Betty works for Notting Hill Housing. She is a Housing Officer and looks after 130 tenants in Hounslow. But she started out in Fashion, so we met up to talk about it.
Tell us about your background in fashion, Betty
I did Art at O and A level, then a Foundation course in Art and Design, followed by a degree in Fashion at Hertfordshire. The course included designing, pattern cutting, illustration, business planning, and clothes making for men and women. For my final show I chose Geisha – I created a range of clothes using origami techniques, including Kimonos and Obi belts and I used a Chinese model made up to look like a Japanese Geisha. My parents are from Africa – Sierre Leone and Ghana – and I am currently mainly working with African fabrics, but at Uni they wanted us to avoid cliché and to try something outside our knowledge and comfort zone.
Sounds great – how come you ended up working for a Housing Association?
Originally I wanted to go into buying, but it was hard to find work. I worked in the Thomas Pink Shop (high-end shirts) – I loved the product – hoping to get promotion to visual merchandising (window dressing). I wasn’t successful when I applied for a job internally and in the end my Mum, who is a Housing Manager herself, suggested I try housing. I really enjoy my job, especially going out to meet tenants and helping people. Now fashion is something I do in addition.
So you are still making clothes?
Yes! I go to quite a lot of parties. In my culture we are very keen on the correct dress, especially at funerals, and weddings and other church occasions. There is a strong dress code and often the family will insist on a certain fabric being used. At a funeral of an older, venerated person a special black and white print will be used.
If there has been a terrible tragedy, say someone younger is killed in a car crash, then black and red will be worn. For a normal funeral, plain black will be worn. At weddings and funerals the whole family try to wear the same thing, a phenomenon known as Aso Ebi, originating in Nigeria. The person organising the wedding or funeral will send a photograph of the fabric they have chosen and tell you to get it at Liverpool Street, which is the place to go for African fabrics. I make all my African clothes – tops, dresses, shoes – and also outfits for special occasions.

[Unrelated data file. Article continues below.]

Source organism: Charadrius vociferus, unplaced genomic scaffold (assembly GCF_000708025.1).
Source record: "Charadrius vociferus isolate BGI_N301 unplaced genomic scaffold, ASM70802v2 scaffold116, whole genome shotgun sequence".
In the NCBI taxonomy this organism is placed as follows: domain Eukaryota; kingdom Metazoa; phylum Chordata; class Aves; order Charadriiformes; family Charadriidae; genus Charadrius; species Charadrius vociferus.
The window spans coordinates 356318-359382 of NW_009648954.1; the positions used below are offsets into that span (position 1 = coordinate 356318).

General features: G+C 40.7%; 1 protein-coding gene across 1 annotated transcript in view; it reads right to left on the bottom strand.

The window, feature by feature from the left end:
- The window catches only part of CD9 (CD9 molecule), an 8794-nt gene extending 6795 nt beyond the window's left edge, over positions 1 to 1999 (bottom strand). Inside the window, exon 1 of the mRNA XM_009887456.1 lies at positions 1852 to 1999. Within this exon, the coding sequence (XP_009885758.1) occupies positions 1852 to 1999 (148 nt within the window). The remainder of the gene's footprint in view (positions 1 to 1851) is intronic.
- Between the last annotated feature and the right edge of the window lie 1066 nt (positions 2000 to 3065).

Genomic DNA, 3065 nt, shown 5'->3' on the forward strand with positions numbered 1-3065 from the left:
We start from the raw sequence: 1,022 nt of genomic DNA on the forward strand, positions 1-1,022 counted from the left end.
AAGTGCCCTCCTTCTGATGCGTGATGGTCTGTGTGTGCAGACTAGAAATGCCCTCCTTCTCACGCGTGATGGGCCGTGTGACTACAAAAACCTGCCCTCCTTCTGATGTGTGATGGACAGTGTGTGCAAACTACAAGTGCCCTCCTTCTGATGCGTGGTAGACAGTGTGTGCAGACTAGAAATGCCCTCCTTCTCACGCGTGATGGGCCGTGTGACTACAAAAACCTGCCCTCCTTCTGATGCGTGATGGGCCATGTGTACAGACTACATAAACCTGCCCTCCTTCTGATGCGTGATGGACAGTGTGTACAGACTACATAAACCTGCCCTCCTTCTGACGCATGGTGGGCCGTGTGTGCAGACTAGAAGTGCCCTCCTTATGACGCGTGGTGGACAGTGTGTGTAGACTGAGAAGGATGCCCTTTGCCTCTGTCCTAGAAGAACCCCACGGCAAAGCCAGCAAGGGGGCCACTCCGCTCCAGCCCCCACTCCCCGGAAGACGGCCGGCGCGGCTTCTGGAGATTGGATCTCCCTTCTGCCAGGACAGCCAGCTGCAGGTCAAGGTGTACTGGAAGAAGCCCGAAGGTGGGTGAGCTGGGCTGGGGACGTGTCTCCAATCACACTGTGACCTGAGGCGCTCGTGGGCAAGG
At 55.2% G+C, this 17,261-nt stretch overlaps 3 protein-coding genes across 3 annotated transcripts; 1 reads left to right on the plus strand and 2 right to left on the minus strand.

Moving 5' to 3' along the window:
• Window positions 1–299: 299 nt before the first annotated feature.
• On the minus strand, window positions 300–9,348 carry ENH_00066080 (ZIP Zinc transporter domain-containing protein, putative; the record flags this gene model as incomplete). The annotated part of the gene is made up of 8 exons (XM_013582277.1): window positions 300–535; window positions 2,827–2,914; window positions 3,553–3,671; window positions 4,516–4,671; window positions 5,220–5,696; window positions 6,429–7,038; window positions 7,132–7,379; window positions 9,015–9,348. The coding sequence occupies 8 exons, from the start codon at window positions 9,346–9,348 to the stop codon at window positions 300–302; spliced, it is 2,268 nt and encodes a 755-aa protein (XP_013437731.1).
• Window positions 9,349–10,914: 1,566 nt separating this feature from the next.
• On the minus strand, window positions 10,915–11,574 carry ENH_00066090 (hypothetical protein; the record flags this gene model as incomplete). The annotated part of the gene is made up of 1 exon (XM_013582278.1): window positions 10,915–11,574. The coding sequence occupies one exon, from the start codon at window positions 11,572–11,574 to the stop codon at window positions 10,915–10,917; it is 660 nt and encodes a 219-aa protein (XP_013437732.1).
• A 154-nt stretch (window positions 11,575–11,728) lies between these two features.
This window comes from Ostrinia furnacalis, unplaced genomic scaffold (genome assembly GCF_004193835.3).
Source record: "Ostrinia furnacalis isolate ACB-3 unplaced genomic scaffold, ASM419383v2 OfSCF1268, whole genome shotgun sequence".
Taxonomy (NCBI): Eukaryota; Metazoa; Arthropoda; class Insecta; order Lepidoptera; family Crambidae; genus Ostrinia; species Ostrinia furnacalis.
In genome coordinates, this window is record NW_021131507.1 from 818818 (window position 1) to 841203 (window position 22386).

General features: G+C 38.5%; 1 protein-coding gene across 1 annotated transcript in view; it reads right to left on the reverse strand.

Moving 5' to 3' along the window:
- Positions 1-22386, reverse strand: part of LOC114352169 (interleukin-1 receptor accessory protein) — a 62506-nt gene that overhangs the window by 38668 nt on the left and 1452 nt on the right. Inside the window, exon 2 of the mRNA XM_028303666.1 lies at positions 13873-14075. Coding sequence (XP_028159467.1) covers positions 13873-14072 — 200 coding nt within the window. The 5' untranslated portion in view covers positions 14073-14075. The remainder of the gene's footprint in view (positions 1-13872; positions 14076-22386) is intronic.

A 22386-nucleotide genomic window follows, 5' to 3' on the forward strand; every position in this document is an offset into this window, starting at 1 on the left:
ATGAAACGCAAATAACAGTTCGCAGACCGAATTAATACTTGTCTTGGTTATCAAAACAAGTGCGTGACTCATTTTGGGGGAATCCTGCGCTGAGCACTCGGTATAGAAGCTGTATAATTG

I love following new trends. I love it that African fabric is fashionable at the moment and its great that it is so popular for weddings.
Tell me a bit more about the funerals, Betty
We are evangelical Pentecostalists, so there is the service which is really about giving thanks for the person’s life, and celebrating. We then have a party! The family sit at the high table, all dressed in the same fabric. We have a proper sit-down meal, a DJ, dancing. It’s more like a party. It takes a whole day, maybe two. It starts with a wake, then the burial, then the reception. Dressing appropriately is part of the event, and it is very important to show respect to the person’s family, and your own connection with the deceased.
Why is African fabric sold is six yard pieces – it can be expensive, and who needs such a big piece?
That is how much you need for an outfit! A blouse or jacket, a long skirt, a head tie, and a wrapper. It takes a lot of fabric. I don’t normally bother with the wrapper, which is worn around the hip. I find it breaks up the design too much. But my Mum insists “You have to have a wrapper”, it is part of the outfit and it is traditional. The main reason for it is if you have to pick your baby up and carry him on your back.
You make shoes?
Yes! I found a way to wrap shoes in African fabrics, then I decorate them with rhinestones. You can wrap just about anything in African fabrics. Not everyone wants to wear them head to toe. So you can wrap books, bangles, phone cases – you don’t always want to go mad with these strong colours and designs ! Just a pair of shoes can look great. I have an Etsy shop Betsboutique, where I sell the shoes and a few other products.